A woman working from home during the Covid lockdown.
Alistair Berg | DigitalVision | Getty Images
Sending employees home to work remotely when the pandemic first emerged was a seismic shift for nearly every business.
Now imagine being the company responsible for making all that virtual communication possible.
“I had more sleepless nights than at any other time in my career,” admits Eric Yuan, founder and CEO of Zoom, describing the position his company was in as the early days of the lockdown unfolded. At the time, few could have predicted that Zoom would practically become synonymous with remote work, or that its name would enter the lexicon as a verb.
While more workers are starting to go back to the office, virtual meetings are sticking around. Most companies are planning some form of hybrid work, according to a recent CNBC survey of senior executives across many sectors of the economy.
Yuan, and Zoom chief information officer Harry Moseley, joined CNBC’s Technology Executive Council Forum on Wednesday to discuss Zoom’s role in what’s emerging as a hybrid work world.
In the early days of the pandemic, Zoom’s daily meeting participants grew 30 times—from 10 million participants to more than 300 million. In addition, annualized Zoom meeting minutes went from 100 billion in January 2020 to 3 trillion by October. The company also doubled its employee base to 5,000. “We had some real challenges, but it was true grit that enabled us to scale the way we did,” says Moseley.
Now, as the company looks ahead to a post-pandemic work environment that is largely hybrid, Yuan and Moseley say Zoom is creating the next iteration of communication and collaboration tools that will help companies foster better connectivity even when workers are not all together.
Smart galleries, AI-enabled meetings and shareable virtual whiteboards are just some of the offerings Moseley says will help enable the “democratization of meetings” that emerged in the midst of the pandemic to continue.
“From the beginning of Zoom we were asking, ‘how do we make the virtual experience as good, if not better, as in person,'” he says. For example, during an in-person meeting, it’s really not possible for multiple people to use a whiteboard at the same time, he says. Zoom’s iteration of what it’s calling its persistent whiteboard will make it easy to share and collaborate in real-time.
The company recently launched virtual receptionists, and is working with financial services customers to launch virtual tellers and virtual wealth managers that will use advanced technologies like AI to recognize nonverbal cues to better engage with customers. “There’s no question that innovation is at the center of everything we’re doing going forward,” he says.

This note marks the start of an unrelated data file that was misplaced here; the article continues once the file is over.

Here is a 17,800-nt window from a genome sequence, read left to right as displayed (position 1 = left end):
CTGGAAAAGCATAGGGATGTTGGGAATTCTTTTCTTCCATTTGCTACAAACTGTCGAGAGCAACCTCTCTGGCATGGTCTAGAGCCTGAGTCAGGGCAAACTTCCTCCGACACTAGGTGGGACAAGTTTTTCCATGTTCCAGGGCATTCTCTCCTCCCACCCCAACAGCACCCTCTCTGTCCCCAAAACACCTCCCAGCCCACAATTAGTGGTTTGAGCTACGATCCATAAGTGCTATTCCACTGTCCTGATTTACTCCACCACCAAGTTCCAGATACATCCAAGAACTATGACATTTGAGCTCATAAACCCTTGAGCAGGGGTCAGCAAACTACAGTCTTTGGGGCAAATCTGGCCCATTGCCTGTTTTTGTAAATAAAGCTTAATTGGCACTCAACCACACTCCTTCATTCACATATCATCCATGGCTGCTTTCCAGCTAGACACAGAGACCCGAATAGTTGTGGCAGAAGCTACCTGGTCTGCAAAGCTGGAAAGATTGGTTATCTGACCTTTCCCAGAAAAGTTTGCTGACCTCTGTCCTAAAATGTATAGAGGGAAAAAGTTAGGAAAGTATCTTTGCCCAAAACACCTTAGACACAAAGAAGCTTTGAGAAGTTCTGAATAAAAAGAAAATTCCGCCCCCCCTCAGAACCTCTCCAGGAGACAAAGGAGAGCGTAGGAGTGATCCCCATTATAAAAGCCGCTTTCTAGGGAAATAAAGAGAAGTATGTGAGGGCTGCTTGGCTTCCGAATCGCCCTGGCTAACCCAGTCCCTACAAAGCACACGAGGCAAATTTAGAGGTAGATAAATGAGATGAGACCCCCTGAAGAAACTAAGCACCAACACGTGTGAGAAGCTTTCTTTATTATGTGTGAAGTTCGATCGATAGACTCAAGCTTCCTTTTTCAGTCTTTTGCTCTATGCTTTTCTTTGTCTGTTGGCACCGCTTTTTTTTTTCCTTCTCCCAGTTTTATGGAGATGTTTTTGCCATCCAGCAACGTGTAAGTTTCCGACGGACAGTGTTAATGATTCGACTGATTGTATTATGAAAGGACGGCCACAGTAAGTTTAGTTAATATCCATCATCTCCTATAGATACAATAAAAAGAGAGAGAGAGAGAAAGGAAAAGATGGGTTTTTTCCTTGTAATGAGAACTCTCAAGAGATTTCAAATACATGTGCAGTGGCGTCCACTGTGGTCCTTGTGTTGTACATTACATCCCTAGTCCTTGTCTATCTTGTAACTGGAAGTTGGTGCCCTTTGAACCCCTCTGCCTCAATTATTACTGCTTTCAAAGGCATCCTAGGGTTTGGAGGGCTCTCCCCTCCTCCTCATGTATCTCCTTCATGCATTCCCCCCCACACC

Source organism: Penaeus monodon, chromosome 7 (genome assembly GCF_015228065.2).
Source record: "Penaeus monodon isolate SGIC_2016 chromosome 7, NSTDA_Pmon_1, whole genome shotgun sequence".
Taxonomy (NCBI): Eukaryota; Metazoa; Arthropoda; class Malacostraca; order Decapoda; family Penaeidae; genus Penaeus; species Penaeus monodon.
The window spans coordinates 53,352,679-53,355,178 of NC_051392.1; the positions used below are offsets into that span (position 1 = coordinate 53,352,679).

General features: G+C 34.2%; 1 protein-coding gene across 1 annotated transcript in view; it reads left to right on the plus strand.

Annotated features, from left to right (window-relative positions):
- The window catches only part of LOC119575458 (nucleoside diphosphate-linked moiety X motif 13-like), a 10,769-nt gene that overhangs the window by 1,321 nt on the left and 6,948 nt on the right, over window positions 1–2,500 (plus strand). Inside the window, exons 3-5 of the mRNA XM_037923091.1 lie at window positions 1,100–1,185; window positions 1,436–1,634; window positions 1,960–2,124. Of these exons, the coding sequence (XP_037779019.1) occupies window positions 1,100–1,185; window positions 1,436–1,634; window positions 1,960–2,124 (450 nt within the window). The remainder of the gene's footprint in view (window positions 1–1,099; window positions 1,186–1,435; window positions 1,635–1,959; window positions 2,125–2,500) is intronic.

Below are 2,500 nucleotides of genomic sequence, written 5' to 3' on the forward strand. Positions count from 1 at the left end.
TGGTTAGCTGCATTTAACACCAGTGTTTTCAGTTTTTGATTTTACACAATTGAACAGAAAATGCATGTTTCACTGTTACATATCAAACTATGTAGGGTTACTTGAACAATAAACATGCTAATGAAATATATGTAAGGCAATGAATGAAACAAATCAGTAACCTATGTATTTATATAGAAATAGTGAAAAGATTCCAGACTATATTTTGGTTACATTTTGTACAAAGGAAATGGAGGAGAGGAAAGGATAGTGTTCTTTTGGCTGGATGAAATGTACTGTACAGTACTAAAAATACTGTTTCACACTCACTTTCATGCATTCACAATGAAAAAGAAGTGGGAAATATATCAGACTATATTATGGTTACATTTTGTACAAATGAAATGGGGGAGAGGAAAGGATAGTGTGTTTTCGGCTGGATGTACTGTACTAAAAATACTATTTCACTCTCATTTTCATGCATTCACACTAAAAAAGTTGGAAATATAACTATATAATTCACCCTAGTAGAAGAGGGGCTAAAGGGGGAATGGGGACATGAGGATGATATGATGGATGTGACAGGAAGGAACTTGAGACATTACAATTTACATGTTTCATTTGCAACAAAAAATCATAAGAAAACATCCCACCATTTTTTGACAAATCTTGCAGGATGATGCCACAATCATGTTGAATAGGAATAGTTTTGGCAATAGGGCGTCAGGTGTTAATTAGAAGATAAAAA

The ability to do all this traces back to the original architecture of the Zoom platform, Moseley adds, and its five core principles. Among them: ease of use, reliability, and innovation.
Understanding customer pain points as companies craft new working arrangements is a key strength, Moseley explains. Zoom has spun up a collection of what it’s calling industry councils — financial services and healthcare are among them, for instance — that keep it in touch with what’s happening in specific sectors of the economy. In turn, Zoom shares with these councils what it’s thinking in terms of new features and functions it wants to add, and asks these councils to prioritize the ones that are most important to them.
As Zoom continues to be an essential way for employees to connect, even as they return to the office some of the time, Yuan emphasized the priority that reliability plays in the company. In the early days of the pandemic, Zoom moved a lot of its free services to the cloud in order to free up its data center capacity for enterprise customers. Doing so enables Zoom to provide greater reliability for all the meetings taking place on its platform. “We want to ensure that there is no single point of failure,” he says. “We’re all about protecting the meeting.”
Yuan says Zoom’s ability to scale up the size of its workforce is because it is sourcing talent from all over the globe, not just Silicon Valley. “I can hire engineers from Texas, or any other state or even outside the country, because we allow them to work remotely,” he says. The company’s growing brand equity is also enabling it to attract top talent from leading universities, something it now has in common with Facebook, Google, and Amazon.
As work continues to change and adapt in a post-pandemic world, Moseley says one of the most important questions companies can ask is: What is the purpose of having people in the office?
“When we can get clear on that,” he says, “then companies can make better decisions about hybrid work.”